Avoiding Scams with Your Trademark Registration

The trademark registration list maintained by the U.S.  Patent and Trademark Office is public and can be mined and collected by others. The fact that trademark owners do not completely understand trademark laws and are interested in protecting their brand, building a business and making money leads to opportunity for others. Thus, third parties will use the USPTO database of trademarks to send solicitations to you when you trademark a name.

I have posted an example of a third party solicitation for international listing of a trademark in this article about whether you should list a trademark application or trademark registration in a directory.

Trademark Registration Solicatation QuestionBasic Questions to Ask About an Unexpected Invoice or Solicitation

You should ask yourself some basic questions anytime that you receive an invoice or solicitation from someone new.


What is the solicitation for? Does the text or information provided on the invoice make it clear what it is for and what service is being provided? Looking the TM-Collection letter, the only place that the service is described is in the fine print where it says you approve listing in the TM- Collection Edition 2011. But, what is the 2011 Edition? What is it for? Who needs to read it? Is it required. <strong>None</strong> of these questions are answered.


Who is the solicitation from? Anytime someone wants your money, you should know them. I make it a rule not to give money to a business or charity unless I have sought them out in the first place. This basic rule helps protect from succumbing to trickery and pressure. In this case, no one knows who TM-Collection really is, according to Greymouse Education’s investigation. So, anytime you receive a solicitation from an unknown source, you should first verify the identity of the source before giving them your hard-earned money.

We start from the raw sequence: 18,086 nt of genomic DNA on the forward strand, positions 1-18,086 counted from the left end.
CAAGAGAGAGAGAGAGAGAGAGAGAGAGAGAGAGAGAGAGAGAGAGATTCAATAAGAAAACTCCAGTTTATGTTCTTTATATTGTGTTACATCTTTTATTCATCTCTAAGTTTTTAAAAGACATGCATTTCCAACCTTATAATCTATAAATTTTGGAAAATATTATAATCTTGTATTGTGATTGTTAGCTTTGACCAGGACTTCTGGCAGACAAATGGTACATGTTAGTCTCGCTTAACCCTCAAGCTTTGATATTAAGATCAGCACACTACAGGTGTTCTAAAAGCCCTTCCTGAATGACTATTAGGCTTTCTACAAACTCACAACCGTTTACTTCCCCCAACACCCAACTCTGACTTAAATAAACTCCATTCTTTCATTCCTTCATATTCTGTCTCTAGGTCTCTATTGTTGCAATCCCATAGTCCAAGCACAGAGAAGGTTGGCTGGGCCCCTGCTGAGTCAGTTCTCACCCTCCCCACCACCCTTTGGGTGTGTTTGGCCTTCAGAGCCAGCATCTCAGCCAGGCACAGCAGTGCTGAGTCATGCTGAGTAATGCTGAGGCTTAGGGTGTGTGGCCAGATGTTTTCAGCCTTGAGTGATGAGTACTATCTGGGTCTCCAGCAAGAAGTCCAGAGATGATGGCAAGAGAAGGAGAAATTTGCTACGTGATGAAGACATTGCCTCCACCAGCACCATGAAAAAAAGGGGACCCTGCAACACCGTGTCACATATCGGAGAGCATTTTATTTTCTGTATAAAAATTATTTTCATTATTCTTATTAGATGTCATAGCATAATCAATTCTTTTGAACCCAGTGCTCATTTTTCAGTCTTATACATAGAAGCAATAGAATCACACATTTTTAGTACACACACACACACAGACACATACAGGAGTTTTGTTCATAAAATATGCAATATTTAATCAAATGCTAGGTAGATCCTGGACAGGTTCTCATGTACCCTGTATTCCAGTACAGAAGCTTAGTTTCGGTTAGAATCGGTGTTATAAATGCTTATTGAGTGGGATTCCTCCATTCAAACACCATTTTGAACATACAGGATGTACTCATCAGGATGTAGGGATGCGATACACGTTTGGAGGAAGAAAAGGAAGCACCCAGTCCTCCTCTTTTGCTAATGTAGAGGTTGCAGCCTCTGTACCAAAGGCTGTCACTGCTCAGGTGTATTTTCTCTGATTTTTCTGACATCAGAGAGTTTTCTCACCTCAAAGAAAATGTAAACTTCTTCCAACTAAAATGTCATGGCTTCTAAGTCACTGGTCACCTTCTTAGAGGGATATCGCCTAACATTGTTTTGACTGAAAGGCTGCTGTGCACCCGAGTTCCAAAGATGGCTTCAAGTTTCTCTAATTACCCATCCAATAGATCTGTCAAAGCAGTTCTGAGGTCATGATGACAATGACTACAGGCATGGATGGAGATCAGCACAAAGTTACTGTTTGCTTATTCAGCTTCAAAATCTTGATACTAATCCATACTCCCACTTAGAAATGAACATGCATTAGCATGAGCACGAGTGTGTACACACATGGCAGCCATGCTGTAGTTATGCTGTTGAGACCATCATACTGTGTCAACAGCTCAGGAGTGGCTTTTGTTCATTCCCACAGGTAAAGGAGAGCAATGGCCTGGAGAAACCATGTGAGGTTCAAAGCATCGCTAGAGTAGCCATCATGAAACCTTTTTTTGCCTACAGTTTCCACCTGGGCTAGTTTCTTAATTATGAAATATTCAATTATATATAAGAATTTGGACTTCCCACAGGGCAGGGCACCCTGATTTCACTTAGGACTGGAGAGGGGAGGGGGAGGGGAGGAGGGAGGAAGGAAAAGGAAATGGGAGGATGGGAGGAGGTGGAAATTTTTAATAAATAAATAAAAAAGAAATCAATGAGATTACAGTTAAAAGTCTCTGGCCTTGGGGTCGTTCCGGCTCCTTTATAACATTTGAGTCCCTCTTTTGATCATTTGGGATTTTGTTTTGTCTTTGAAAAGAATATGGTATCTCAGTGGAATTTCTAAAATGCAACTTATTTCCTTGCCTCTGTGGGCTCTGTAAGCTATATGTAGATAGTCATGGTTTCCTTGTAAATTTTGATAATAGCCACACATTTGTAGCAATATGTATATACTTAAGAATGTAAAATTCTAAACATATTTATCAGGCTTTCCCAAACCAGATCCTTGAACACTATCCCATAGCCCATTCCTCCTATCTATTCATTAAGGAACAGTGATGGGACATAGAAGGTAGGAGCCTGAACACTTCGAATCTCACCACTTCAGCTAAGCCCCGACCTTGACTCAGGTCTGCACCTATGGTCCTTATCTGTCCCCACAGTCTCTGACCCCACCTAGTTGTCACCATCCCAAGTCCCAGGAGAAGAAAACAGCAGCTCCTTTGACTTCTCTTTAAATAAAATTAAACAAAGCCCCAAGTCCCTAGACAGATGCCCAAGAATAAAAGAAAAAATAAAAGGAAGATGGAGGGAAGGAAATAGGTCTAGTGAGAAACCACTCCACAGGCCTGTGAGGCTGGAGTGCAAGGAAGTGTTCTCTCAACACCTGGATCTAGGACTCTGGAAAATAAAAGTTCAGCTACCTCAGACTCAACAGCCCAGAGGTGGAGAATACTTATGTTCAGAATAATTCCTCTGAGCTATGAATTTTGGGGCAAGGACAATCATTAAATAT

Why are your receiving the solicitation? The TM-Collection letter attempts to answer this question through careful placement of wording such as “International Registration” and listing in the body of the letter. I believe the type-font and layout of the letter are carefully chosen to deceive people into believe the communication is from an official government organization. Anytime, you receive a request for money, you should ask yourself why the money is due? Why do you owe? If the answer to the question “why” seem buried and unclear, then pause and ask more questions before proceeding.


Where is the money being sent if you respond to the solicitation? You should understand the destination address and be able to verify it. In the TM-Collection example, the address listed in in Hungary.  What in the world does Hungary have to do with a U.S. Trademark Application? Nothing, of course.  But the headline on the letter, the style of the letter, and the fine print sure do make it look relevant to your trademark registration. Don’t be fooled by the word “International.” Anybody can use words to make a solicitation LOOK legitimate.

Answering the above questions carefully should prevent you from making errant decisions along the path to trademark registration and protection.

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